Changes Aren’t Permanent, But Change Is
As a veteran, my approach to healthcare and job opportunities has always been different than most. I’ve always been in reasonably good health, never been much of a thrill seeker, and have a pretty robust immune system. Other than a hardcore sweet tooth, I generally take at least some care of myself. As such, that meant I could be a little riskier, allowing for a successful freelance career. But then, I got married. Suddenly, the math changed and I had to start considering health care when I considered employment. This is hardly a unique situation: after adopting pets you have to consider who will feed them when you’re on vacation, or when you have kids you have to consider what will happen to them if anything happens to you.
Yet, for some reason, people in the privacy community have a hard time wrapping their minds around change. To some extent, I get that. I think at some level we’re all a bit resistant to change. Change can sometimes make us feel out of control, or sometimes it’s just the plain old “fear of the unknown.” Sometimes there’s a valid reason here; for example, I’ve successfully managed to get nearly everyone I know using Signal. If Signal turned out to be unsafe tomorrow for any reason, it would be a monumental nightmare to not only pick a service that’s as polished, stable, and feature-rich but also to convince everyone to move over. It’s also unwise to simply rush into the latest new service blindly because it’s new. It’s always a good idea to slow down and first see if these services even stand the test of time and second wait to see what the experts think (or to examine the project yourself if you are one such expert).
But other times, I think we just get stuck in our habits. When I got into privacy, iPhone was clearly superior to Android in the privacy/security front. At the time custom OS’s were nearly unusable for a normal person and Android’s security was a joke. But while I advanced in my personal privacy journey, the entire Android landscape matured and soon Android became an increasingly appealing option for me. Making that change represented a huge disruption for my existing day-to-day life. I mean sure, at the end of the day a phone is a phone and they all more or less function the same, but anyone who’s ever made the switch or even temporarily had to use the other OS that isn’t their daily driver knows that it’s a bit of a shock and it takes some time to get used to the differing menus, capabilities, or thought that went into the design. In the case of Android specifically, I also had new apps, features, and possibilities to explore.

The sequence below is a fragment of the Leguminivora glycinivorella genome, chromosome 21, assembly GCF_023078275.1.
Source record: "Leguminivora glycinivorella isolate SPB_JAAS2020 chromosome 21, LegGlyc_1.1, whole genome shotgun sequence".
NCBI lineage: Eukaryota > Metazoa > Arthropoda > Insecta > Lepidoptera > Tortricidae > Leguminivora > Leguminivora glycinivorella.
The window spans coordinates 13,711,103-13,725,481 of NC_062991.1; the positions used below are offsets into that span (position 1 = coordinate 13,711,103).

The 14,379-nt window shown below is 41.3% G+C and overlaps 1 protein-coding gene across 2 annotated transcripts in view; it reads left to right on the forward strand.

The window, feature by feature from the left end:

It is vital that as a community we become accepting of change because it will come for all of us whether we like it or not. There are plenty of recent examples. Encrypted messenger WickrMe was fully retired this year, but even before it was shut down it was on a downward spiral. Michael Bazzell claimed he had detected it sending telemetry back to organizations such as Microsoft and shortly thereafter Wickr was sold to Amazon. Two more recent, salient examples include the sales of Raivo OTP (once recommended on The New Oil) and Simple Mobile Tools. In most cases, there is little or nothing standing in the way of negative changes, whether it’s as simple and (arguably) innocuous as introducing telemetry that you disagree with or full-on shutting down or selling out.
In the world of writing, aspiring writers are instructed to “kill your darlings.” That means no matter how attached you get to a work, you must be willing to set those feelings aside and do whatever it takes to make it the best possible version of itself. That might mean cutting a part you really like, rearranging some sections, or just throwing out the entire thing and starting over. (I did a large amount of that in writing this very post.) In privacy, we must have the same attitude.